Sara W. Ostrom, 75, coordinated speech therapy in Arundel schools

August 17, 2005|By Frederick N. Rasmussen | Frederick N. Rasmussen,SUN STAFF

Sara W. Ostrom, retired coordinator of speech, language, hearing and vision services for Anne Arundel County public schools, died of Alzheimer's disease Monday at Heritage Harbor Health and Rehabilitation Center in Annapolis. The former Severna Park and Crownsville resident was 75.

Sara Willingham was born and raised in Parrish, Ala. She earned a bachelor's degree in 1951 and a master's in 1957, both in speech therapy, from the University of Alabama. She completed additional graduate courses at other universities, including the University of Maryland.

While studying at Alabama, Mrs. Ostrom became influenced by the work of speech pathologists Ollie Lucy Backus and Jean Beasley. Their 1951 book, Speech Therapy With Children, advocated a conversational group approach when working with children with language disorders rather than the more common, individualized drill-based therapies.

"Before Backus and Beasley, the focus in school therapy for children was mechanization and clinically oriented. Backus and Beasley took a more pragmatic approach to language development, and this was quite unique prior to 1960," said her husband of 49 years, Gene F. Ostrom, a retired clinical psychologist and mental health administrator for Baltimore County.

Rather than engage in endless drills, children interacted with one another in group play. "It was socially accepted interaction, and they learned not only speech but also language and how to relate to one another in a constructive manner," Dr. Ostrom said.

Mrs. Ostrom employed the Backus and Beasley method while holding teaching assignments in Memphis, Tenn., Lincoln, Neb., and Wichita, Kan., before taking a job in the Anne Arundel schools in 1964 -- working in what is called an itinerant practice, visiting three or four schools each week.

For the last 20 years of her career, until retiring in 1991, Mrs. Ostrom held the position of coordinator, responsible for recruiting and directing a staff of 125 that visited 70 of the county's schools.

"Sara herself was a gifted therapist, and she honed the skills of numerous other therapists and integrated the classroom teacher into the process of improving children's speech and language," her husband said.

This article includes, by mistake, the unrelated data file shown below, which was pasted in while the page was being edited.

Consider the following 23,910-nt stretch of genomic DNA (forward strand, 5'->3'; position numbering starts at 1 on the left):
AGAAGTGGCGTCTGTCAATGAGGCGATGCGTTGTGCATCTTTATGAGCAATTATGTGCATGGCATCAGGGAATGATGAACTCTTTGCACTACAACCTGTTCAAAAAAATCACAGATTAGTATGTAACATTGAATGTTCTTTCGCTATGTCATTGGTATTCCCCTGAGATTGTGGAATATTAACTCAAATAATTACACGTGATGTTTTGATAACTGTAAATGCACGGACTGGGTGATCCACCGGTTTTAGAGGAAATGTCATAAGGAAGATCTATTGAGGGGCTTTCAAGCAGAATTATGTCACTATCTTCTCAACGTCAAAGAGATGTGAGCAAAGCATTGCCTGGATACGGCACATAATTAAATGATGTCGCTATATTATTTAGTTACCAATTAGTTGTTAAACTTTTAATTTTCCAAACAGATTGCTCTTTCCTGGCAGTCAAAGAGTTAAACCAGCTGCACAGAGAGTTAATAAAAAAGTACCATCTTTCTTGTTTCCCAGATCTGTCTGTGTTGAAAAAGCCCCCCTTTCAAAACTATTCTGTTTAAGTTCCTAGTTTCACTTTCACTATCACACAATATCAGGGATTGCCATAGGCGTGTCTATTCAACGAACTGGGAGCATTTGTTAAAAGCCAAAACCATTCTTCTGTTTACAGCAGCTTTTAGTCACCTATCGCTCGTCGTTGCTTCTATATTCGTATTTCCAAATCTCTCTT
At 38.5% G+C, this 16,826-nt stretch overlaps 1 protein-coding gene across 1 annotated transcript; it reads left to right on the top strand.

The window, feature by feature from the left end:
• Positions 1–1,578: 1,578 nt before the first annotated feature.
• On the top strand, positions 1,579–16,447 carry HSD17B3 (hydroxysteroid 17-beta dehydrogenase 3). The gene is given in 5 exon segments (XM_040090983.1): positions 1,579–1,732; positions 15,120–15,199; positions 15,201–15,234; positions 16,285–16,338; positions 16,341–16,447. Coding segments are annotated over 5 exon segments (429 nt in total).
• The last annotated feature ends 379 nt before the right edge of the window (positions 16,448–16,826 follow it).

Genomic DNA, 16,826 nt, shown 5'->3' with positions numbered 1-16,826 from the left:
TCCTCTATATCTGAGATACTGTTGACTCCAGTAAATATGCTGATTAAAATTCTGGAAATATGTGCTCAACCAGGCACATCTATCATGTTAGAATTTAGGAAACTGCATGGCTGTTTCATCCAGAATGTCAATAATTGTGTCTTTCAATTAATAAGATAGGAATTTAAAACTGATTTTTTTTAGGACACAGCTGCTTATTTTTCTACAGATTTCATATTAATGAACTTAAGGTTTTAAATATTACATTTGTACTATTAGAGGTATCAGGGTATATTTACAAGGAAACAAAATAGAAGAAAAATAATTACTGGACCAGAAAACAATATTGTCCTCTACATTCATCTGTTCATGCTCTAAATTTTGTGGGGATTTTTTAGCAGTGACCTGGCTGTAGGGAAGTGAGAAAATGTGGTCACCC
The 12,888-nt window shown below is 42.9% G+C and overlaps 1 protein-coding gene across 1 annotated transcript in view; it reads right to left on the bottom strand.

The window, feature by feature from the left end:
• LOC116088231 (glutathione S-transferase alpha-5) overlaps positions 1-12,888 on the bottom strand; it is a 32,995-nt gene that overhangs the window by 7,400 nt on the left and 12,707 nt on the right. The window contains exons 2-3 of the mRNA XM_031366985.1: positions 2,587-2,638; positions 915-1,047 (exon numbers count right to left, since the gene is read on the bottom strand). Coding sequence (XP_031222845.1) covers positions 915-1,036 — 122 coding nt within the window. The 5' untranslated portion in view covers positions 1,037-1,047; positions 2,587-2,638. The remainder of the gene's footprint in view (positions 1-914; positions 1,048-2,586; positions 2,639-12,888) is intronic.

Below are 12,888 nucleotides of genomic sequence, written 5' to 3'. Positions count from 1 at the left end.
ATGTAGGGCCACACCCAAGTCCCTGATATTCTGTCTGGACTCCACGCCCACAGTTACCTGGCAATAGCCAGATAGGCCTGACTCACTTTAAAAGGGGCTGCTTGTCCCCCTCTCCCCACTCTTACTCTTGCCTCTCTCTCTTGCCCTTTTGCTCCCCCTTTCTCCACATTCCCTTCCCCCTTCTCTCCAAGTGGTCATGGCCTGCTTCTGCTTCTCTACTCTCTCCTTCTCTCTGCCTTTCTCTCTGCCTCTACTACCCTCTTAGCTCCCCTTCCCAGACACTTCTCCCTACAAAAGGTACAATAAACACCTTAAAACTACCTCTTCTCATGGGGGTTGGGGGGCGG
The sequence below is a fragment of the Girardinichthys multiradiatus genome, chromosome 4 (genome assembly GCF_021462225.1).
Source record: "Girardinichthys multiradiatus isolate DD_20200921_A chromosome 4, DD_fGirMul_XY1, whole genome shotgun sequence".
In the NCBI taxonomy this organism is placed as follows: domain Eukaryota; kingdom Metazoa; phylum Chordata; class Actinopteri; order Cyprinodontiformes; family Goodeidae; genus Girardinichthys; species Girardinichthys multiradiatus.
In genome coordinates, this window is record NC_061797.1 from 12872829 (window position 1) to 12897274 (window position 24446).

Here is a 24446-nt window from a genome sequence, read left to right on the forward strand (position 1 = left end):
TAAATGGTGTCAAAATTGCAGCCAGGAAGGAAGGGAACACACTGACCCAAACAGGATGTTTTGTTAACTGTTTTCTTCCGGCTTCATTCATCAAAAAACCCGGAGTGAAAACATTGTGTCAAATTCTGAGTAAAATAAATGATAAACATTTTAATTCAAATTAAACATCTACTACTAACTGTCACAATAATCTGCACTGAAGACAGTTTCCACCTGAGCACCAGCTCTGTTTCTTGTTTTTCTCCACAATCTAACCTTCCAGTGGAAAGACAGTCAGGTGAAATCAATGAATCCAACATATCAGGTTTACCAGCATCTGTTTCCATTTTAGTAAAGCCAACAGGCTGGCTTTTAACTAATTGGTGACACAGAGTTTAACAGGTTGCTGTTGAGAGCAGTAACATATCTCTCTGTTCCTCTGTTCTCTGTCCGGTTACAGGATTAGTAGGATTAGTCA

While much of the department's work was focused on lower grades and special-education students, its staff also worked with middle-grade students who might have had a problem with articulation, stuttering or lisping.

"We work with reading, special-education and kindergarten teachers. We're looking at children as having different learning styles, some visual, some auditory, depending on their perceptual skills," Mrs. Ostrom told The Evening Sun in a 1975 interview.

"She could put people at ease with her warmth, kindness and laugh. She had a great, wonderful laugh that crinkled the corners of her eyes, and she never lost her Southern accent, which added to her warmth," said Shirley Brewer, a retired Anne Arundel schools speech therapist and longtime friend.

"Sara was part philosopher and part raconteur. She did not live in an ivory tower and liked a bit of gossip," Ms. Brewer said. "She was homespun but very bright, and a visionary who saw the big picture but also could manage the small details."

In 1988, the Maryland Speech-Language-Hearing Association awarded special honors to Mrs. Ostrom for her contributions to the field.

Mrs. Ostrom enjoyed travel, visiting Alaska, Hawaii, Rocky Mountains National Park and Carlsbad Caverns, but it was her work that defined her life.

"Her primary interest in life was working with children," her husband said.

Mrs. Ostrom was a longtime member of Woods Memorial Presbyterian Church in Severna Park, where she had been a Sunday school teacher.

A memorial service will be held at 11 a.m. Friday at the John M. Taylor Funeral Home, 147 Duke of Gloucester St., Annapolis.

Mrs. Ostrom is also survived by two daughters, Susan Ostrom-Ives of Derwood and Kristen Thaxter of New Windsor; two brothers, Thomas A. Willingham of Charleston, S.C., and Jack Willingham of Cottondale, Ala.; and five grandchildren.

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